Jaw pain, difficulty chewing, or a clicking or locking of the jaw joint are all signs that there might be a problem with the temporomandibular (tem-per-oh-man-DI-byoo-ler) joint, or TMJ. This is the joint that connects the lower jaw, or mandible, to the skull; it can be found in front of the ears on both sides of the head. This joint allows the jaw to open and close, giving one the ability to chew, drink, swallow, speak, sing, and even yawn.
When a problem shows up in the area of the joint, a primary care doctor or dentist can help diagnose a TMJ disorder (also called TMJD). They will come up with a treatment plan or determine whether more specialized or advanced treatment is needed from one of the several types of professionals who deal with TMJD.
Signs of Possible Problems
TMJ problems can show up in overextended or injured jaws, joints, or in the muscles that control chewing, swallowing, or speaking. Among the common symptoms are jaw pain, difficulty chewing, or a clicking or locking of the jaw joint.
The first signs of TMJ problems may not be immediately alarming. Milder symptoms may even clear up on their own. However, continued problems like these should be discussed with a dentist or doctor:
- Jaw, joint, or ear pain
- Ongoing discomfort while chewing or talking
- Persistent discomfort near the ears
Who Can Help with TMJD?
The first step to tackling a TMJ disorder is getting an initial screening and diagnosis. This will indicate what treatment plan is appropriate, and whether the case is severe enough for treatment by a specialist.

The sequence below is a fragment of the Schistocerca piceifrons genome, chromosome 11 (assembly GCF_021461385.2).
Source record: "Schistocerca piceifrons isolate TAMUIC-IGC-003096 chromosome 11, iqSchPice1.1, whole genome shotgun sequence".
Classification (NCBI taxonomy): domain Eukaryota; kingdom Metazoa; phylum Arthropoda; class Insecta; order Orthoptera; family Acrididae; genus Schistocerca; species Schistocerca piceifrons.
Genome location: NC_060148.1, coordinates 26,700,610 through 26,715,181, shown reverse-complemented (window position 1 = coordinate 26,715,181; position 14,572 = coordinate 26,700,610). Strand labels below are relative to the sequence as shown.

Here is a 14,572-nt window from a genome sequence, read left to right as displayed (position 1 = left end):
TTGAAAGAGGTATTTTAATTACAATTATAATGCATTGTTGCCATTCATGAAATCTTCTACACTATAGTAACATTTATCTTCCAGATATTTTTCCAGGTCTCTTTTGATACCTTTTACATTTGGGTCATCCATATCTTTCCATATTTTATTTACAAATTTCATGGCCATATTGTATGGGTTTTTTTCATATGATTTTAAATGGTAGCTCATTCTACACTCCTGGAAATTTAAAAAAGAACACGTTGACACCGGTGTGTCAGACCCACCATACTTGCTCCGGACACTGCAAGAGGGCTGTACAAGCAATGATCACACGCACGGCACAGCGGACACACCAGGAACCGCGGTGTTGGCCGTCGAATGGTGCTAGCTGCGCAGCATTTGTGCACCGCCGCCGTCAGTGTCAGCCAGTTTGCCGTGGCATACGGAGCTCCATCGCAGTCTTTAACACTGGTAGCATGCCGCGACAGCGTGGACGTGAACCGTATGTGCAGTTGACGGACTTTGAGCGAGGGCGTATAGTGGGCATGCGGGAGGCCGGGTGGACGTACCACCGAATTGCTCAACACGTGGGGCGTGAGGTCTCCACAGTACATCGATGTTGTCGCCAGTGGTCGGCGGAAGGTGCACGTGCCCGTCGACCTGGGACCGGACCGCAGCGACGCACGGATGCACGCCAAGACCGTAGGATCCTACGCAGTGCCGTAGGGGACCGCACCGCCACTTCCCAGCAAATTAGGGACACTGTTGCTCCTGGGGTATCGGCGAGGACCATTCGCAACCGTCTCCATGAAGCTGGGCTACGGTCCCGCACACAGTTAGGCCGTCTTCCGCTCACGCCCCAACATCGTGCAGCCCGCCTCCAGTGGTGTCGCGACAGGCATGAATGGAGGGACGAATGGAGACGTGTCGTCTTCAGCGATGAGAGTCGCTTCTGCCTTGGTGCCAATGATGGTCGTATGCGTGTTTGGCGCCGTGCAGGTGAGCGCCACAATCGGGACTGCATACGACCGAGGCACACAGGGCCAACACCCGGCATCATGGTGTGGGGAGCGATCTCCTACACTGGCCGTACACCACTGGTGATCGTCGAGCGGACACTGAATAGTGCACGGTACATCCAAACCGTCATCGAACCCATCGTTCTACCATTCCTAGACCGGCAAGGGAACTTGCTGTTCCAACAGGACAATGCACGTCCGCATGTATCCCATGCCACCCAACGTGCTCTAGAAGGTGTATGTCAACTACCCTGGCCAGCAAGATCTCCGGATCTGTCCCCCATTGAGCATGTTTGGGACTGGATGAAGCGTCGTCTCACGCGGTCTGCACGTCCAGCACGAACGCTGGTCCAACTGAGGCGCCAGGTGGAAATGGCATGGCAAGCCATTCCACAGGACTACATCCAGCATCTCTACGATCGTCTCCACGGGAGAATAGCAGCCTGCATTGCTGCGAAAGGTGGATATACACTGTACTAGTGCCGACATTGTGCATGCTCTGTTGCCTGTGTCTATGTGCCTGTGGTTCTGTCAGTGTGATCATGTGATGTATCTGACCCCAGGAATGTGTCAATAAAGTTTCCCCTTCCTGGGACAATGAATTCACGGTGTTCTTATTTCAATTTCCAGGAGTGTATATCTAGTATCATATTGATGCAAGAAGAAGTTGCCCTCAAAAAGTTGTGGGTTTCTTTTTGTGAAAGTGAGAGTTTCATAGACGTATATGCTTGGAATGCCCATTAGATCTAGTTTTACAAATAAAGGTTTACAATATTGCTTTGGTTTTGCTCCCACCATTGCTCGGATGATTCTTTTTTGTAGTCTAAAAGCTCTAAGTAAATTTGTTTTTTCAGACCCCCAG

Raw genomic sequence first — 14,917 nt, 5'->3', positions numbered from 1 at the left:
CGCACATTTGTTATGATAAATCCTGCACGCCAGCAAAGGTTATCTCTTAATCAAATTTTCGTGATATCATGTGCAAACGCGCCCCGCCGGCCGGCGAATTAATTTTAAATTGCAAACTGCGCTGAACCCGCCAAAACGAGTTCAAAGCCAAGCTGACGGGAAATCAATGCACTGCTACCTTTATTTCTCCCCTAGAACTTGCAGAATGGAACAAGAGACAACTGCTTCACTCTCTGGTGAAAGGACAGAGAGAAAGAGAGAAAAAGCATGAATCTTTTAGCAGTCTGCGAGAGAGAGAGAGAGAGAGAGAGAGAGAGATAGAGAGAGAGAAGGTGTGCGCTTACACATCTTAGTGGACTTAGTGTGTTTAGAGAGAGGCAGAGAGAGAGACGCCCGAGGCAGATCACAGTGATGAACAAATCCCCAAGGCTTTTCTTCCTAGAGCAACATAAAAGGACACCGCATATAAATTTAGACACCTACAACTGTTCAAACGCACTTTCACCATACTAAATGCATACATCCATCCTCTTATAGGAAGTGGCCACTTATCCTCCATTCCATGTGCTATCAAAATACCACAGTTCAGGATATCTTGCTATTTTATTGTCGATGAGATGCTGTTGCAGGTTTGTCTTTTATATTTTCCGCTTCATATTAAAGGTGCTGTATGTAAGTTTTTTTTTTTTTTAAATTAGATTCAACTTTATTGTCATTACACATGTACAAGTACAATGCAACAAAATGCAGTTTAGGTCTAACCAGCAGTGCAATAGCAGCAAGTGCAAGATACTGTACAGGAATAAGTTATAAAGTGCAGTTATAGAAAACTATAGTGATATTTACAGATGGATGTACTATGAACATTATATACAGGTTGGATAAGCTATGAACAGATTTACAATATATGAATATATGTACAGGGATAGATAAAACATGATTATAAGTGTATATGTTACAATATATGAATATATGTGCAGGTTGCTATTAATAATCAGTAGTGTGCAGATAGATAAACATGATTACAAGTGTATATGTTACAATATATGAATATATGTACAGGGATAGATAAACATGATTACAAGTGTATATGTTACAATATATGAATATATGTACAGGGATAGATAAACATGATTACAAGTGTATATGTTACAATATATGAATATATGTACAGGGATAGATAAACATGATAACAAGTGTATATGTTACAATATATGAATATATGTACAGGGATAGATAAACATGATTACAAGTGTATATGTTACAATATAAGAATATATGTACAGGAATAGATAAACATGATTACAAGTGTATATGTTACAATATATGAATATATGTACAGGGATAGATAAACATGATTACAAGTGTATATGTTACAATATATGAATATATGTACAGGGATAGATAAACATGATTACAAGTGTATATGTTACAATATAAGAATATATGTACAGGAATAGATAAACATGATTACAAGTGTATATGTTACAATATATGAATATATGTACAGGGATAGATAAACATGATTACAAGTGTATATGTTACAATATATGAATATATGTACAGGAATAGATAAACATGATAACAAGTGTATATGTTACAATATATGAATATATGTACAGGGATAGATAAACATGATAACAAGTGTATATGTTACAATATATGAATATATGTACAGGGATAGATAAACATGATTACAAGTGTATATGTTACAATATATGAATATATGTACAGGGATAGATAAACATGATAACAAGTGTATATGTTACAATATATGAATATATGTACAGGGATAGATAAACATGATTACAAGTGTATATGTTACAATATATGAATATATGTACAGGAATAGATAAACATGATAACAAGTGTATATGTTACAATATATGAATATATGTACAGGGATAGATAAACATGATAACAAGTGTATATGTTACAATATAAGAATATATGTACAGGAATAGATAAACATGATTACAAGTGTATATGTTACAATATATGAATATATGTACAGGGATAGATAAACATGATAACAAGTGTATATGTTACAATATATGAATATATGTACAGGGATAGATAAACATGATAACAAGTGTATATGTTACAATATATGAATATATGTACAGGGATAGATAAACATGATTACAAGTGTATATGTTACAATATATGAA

Diagnosing a TMJ Disorder
If a patient suspects a problem with his or her TMJ, an initial exam by a primary care doctor or dentist can perform an initial screening. The goal of the screening is to assess the jaw area and diagnose the cause of the problem(s). The exam will likely include:
- A discussion of the actions that bring on the symptoms as well as their frequency.
- Listening and feeling along the jawline as the patient opens and closes their mouth.
- Measuring the TMJ’s range of motion, how wide the jaw can open, and the alignment of the jaw when closed.
- Applying pressure to areas around the jaw to determine painful points or places of discomfort.
If the doctor or dentist thinks there might be a TMJ problem needing further attention, they may also order one or more of the following:
- A dental X-ray to identify problems not found during the initial exam.
- A CT scan to provide detailed images of the TMJ and jawbone structures
- An MRI to uncover any potential problems in the TMJ’s disk or surrounding soft tissue.
- A TMJ arthroscopy procedure, where the doctor inserts a small thin tube into the space, then places a small camera into the tube for a more detailed look at the problem area.
Finding Specialized Treatment
If the problems are severe, linger, or get worse, the doctor or dentist can refer a patient to one of the various specialists who deal with TMJ disorders. Specialized treatment providers include:
- An oral and maxillofacial surgeon, trained to handle a variety of diseases, injuries, and defects of the head, neck, mouth, jaw, and face
- An otolaryngologist, also known as an ear, nose, and throat doctor or ENT specialist
- A dentist specializing in jaw disorders (a prosthodontist, or prosthetic dentist)
Causes of a TMJ Disorder
TMJD is associated with damage or erosion of the joint’s disk or cartilage. The cause is not always easy to detect. Some health conditions contribute to the problem, however. These include:
- other joint deterioration or erosion
- habitual teeth grinding or clenching, known medically as bruxism
- hereditary or genetic problems within the structure of the jaw or TMJ areas
More factors that can lead to TMJ problems are poor posture, prolonged stress, lack of sleep, and an unhealthy diet. The effects of orthodontic braces can also play a role in developing a TMJD.
Broken jaws and other injuries to the head, neck, jaw, or joint are more obvious causes of temporomandibular joint disorder (TMJD), but are also less common.